The Coriolis effect controls flushing toilets.
As Jane Austen would say, it's a truth universally acknowledged that the Coriolis effect determines the way water moves in a flushed toilet.
Perhaps she wouldn't be discussing toilets, what with Georgian era manners and all that. Point taken. But if Austen were alive today, she'd probably be like the rest of us and assume the Coriolis effect -- which says Earth's rotation affects how we see the movement of certain objects -- influences the direction of our toilet water. The idea is that planetary rotation causes the water to spin clockwise in the Northern Hemisphere, counterclockwise in the Southern.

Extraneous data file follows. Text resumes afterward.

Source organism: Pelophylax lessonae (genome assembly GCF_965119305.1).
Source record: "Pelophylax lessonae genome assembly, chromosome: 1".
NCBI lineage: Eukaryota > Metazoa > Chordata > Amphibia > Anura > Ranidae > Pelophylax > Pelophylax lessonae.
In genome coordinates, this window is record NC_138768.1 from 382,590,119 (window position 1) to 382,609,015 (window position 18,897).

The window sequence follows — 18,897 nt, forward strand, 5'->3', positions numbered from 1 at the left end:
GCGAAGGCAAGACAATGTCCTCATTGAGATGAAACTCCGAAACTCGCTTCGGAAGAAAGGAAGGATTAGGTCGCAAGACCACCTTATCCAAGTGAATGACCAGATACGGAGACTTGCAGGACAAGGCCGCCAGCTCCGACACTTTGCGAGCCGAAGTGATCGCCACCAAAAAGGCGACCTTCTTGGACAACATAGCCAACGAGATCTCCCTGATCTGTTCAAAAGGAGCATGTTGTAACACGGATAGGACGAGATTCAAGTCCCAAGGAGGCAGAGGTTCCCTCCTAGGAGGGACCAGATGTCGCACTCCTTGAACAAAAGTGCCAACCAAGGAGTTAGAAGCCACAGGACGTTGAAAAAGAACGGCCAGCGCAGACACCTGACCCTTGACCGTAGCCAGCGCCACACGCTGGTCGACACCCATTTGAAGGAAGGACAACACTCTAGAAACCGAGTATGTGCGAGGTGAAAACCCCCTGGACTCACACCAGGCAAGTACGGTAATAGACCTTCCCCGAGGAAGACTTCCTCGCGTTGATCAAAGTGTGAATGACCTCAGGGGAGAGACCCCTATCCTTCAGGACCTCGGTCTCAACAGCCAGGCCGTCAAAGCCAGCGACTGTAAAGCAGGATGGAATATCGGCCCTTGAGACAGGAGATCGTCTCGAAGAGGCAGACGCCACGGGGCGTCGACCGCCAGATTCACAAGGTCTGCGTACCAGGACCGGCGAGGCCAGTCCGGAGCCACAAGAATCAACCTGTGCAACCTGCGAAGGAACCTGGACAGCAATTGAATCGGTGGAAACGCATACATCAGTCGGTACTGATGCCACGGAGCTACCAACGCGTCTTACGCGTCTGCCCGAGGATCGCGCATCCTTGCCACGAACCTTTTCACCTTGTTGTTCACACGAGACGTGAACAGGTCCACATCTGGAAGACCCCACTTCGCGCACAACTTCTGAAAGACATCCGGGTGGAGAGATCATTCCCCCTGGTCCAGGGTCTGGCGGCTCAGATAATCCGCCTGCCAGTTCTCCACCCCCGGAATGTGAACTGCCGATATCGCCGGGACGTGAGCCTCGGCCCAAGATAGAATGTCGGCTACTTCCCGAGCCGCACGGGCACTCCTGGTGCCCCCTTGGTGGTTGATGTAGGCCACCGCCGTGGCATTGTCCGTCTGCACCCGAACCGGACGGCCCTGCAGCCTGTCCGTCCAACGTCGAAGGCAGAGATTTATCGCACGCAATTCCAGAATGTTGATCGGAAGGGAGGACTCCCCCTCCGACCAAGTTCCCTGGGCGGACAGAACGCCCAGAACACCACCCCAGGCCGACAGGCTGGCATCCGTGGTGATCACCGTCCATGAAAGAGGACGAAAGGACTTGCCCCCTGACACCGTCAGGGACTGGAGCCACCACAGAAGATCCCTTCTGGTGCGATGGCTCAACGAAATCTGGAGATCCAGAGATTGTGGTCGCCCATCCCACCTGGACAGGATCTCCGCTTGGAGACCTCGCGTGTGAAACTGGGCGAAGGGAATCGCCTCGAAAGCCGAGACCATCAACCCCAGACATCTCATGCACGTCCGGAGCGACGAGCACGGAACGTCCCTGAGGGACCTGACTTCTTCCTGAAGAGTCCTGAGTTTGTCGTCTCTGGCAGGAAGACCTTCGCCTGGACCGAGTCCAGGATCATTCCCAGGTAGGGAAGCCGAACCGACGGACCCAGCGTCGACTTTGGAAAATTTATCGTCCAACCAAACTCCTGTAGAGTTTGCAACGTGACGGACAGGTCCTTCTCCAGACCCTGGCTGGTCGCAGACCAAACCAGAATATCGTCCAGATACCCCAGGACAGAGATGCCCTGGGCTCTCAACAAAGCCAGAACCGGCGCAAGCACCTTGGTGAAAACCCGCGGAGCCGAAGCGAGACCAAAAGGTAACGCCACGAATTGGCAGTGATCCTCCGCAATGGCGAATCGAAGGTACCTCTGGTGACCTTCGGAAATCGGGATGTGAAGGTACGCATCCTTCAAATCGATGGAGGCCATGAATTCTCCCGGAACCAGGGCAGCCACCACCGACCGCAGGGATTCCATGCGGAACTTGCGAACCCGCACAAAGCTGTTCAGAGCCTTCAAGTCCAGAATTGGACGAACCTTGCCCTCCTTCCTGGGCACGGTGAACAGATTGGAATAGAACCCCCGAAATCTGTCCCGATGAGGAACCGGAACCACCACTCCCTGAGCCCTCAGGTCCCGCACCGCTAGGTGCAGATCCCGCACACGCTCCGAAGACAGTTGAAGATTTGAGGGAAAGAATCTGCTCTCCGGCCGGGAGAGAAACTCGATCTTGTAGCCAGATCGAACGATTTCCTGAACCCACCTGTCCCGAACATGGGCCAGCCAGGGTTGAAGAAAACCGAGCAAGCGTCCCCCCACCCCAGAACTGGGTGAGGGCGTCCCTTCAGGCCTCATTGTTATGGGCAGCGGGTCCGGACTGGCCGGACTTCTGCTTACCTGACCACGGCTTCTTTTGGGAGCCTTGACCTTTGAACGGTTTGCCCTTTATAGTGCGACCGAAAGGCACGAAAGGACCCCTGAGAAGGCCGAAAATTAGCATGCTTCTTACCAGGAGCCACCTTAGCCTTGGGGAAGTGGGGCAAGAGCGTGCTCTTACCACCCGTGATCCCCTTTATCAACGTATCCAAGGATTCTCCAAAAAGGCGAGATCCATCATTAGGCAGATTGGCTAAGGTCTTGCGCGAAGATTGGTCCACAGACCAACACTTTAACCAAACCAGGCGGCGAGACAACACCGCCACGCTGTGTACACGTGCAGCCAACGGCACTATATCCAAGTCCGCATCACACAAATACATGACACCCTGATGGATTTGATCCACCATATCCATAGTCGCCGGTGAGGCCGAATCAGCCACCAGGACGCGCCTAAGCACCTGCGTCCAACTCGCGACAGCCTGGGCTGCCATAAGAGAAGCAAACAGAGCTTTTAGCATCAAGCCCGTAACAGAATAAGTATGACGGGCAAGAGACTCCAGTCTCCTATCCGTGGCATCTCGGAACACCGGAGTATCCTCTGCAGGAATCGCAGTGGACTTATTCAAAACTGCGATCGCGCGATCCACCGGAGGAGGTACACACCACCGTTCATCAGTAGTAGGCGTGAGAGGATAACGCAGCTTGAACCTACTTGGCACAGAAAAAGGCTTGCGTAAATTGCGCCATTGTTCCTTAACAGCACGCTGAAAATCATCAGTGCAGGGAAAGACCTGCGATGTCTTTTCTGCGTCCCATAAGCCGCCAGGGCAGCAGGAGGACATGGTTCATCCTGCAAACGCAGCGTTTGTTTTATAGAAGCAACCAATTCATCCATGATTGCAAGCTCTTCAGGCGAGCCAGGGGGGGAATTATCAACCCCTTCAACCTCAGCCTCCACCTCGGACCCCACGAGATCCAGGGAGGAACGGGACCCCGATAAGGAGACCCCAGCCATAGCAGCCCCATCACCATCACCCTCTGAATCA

Of course, you're starting to get the idea -- this is another inaccurate science fact. In reality, the Coriolis effect isn't going to make any difference when the force of the flush is so strong. Even the shape of the bowl needs to be accounted for [source: Scientific American]. Coriolis can noticeably affect giant things in Earth's atmosphere, such as the Gulf Stream, but not smaller phenomena like curveballs or flushing toilets [source: Boyd].